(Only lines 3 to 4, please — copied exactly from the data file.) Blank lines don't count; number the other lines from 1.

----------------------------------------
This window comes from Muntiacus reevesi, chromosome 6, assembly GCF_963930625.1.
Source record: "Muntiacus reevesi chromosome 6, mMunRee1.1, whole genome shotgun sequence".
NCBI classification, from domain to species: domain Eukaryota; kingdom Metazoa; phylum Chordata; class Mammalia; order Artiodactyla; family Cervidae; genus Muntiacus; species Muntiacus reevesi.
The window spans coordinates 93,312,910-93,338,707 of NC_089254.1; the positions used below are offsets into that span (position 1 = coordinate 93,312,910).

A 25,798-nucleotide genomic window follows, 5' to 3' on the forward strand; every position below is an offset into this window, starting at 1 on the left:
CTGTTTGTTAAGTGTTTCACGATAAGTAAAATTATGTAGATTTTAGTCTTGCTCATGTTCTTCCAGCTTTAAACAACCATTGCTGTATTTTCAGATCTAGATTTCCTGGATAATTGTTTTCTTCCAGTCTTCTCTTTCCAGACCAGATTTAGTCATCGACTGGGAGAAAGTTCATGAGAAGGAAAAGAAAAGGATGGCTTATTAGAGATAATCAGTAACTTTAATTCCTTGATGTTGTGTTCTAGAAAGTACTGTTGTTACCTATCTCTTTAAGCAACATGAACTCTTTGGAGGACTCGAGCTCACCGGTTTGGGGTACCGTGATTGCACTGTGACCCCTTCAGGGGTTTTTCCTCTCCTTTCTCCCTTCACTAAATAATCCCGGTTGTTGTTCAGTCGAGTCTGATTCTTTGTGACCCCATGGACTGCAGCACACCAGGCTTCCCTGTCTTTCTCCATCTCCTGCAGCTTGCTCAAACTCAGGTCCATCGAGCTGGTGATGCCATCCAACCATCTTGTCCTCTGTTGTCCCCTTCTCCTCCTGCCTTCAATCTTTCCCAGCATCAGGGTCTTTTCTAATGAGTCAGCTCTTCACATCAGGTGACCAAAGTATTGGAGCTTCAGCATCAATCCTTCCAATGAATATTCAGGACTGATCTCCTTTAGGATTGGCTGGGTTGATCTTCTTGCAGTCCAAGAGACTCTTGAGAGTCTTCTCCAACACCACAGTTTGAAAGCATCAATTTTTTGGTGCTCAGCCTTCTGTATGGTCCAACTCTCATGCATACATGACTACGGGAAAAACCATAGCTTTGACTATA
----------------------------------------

NCBI classification, from domain to species: domain Eukaryota; kingdom Metazoa; phylum Chordata; class Mammalia; order Artiodactyla; family Cervidae; genus Muntiacus; species Muntiacus reevesi.
The window spans coordinates 93,312,910-93,338,707 of NC_089254.1; the positions used below are offsets into that span (position 1 = coordinate 93,312,910).